Block on Trump's Asylum Ban Upheld by Supreme Court
With the Supreme Court set to consider same-sex marriage petitions from five states at its first conference on September 29, one argument lurks in the background.
Utah, Wisconsin, Oklahoma, and Virginia passed their same-sex marriage amendments through statewide referenda. "Millions of voters" would be "disenfranchised," Utah argued, if the Court didn't take the case. Similarly, Wisconsin said the Seventh Circuit's opinion "ignored Wisconsin voters' right to 'exercise their privilege to enact laws as a basic exercise of their democratic power.'"
Implicit in this concern for popular sovereignty must be a suggestion that, when the people themselves make law, that law is somehow more important than when the legislature does it (and, as a corollary, it's more important because it's achieved via the mechanism of voting). Consequently, the Court must take the great weight of popular opinion into account.
Why attach so much importance to how the law was passed? For one, it introduces a new complication that the Court must consider: Voting is a fundamental right, and even conceding that same-sex marriage might be a fundamental right, it's more advantageous for the five states at issue to frame the question as one of competing fundamental rights.
In the end, though, that's a distinction without a difference. If the Supreme Court gave greater deference to a legislative act because the people themselves did it, instead of the people through their lawmakers, it would allow "the people" to inflict constitutional damage on whomever they choose simply because, when the people themselves engage in direct democracy, it's somehow more insulated from review -- even if the end result is exactly the same as if the legislature had inflicted the damage.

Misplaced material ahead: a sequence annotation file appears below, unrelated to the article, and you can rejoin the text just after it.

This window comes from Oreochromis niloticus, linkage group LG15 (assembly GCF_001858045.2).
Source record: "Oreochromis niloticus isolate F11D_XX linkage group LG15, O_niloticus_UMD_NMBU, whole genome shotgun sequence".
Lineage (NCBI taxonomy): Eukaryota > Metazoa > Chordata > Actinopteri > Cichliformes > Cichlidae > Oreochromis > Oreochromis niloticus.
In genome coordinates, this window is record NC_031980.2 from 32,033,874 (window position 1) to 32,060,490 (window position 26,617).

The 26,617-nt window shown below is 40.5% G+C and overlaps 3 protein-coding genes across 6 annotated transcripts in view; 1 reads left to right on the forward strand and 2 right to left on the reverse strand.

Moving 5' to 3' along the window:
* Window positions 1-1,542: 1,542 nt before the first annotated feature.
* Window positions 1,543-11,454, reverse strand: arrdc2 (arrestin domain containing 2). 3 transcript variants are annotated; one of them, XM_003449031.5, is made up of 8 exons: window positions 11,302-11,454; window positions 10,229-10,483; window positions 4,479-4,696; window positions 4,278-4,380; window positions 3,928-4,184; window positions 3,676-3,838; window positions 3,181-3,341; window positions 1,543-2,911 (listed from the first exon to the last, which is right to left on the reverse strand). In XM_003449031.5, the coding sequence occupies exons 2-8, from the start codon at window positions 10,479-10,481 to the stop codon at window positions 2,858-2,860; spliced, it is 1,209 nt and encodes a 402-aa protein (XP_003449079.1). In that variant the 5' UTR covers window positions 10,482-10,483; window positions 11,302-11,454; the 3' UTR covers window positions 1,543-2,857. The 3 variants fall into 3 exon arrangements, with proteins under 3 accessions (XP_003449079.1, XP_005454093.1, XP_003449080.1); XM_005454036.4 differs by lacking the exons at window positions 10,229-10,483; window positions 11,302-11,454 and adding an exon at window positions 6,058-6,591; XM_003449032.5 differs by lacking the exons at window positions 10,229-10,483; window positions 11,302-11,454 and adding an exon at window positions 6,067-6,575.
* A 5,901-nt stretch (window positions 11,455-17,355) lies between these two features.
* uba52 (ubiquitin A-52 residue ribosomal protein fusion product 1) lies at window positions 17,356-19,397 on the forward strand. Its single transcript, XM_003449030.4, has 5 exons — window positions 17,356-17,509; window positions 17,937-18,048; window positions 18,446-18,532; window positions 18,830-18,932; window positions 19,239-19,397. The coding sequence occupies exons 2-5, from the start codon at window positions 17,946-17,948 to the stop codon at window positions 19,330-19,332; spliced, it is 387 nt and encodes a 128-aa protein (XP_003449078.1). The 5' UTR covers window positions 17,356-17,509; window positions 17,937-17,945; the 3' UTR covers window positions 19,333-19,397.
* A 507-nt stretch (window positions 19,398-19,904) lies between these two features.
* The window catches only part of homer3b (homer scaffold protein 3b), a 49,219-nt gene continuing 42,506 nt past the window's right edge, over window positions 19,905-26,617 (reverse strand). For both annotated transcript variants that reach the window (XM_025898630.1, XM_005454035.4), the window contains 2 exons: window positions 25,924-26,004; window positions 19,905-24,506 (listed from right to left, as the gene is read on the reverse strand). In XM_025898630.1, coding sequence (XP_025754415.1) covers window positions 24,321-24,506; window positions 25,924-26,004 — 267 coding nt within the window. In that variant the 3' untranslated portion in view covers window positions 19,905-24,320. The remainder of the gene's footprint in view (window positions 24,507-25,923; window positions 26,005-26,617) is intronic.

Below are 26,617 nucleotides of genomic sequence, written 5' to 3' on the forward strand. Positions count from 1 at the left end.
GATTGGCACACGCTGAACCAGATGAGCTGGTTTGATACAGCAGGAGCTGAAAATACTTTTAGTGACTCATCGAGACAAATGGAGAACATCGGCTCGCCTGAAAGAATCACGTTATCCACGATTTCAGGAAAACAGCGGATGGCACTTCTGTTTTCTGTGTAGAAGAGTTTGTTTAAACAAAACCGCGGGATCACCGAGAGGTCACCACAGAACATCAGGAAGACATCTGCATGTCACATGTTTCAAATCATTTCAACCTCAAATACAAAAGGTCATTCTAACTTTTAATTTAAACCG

A Law by Any Other Name Is Just as Unconstitutional
The Ninth Circuit, in Perry v. Brown -- the California Proposition 8 case -- brushed the problem aside in one sentence. California amended its constitution through the initiative process to prohibit same-sex marriage, but the Ninth Circuit said it didn't matter who passed the law: "The People may not employ the initiative power to single out a disfavored group for unequal treatment and strip them, without legitimate justification, of a right as important as the right to marry."
Supreme Court jurisprudence on this topic is pretty clear. In 1981, Chief Justice Burger wrote in Citizens Against Rent Control v. City of Berkeley, "It is irrelevant that the voters rather than a legislative body enacted [the city's election contribution limit], because the voters may no more violate the Constitution by enacting a ballot measure than a legislative body may do so by enacting legislation."
Even though the case dealt with the First Amendment, those rights are certainly as "fundamental" as the right to marriage at issue in the same-sex marriage cases. Ultimately, it seems that emphasizing the number of voters who wanted an unconstitutional outcome is more a rhetorical strategy than a legal one.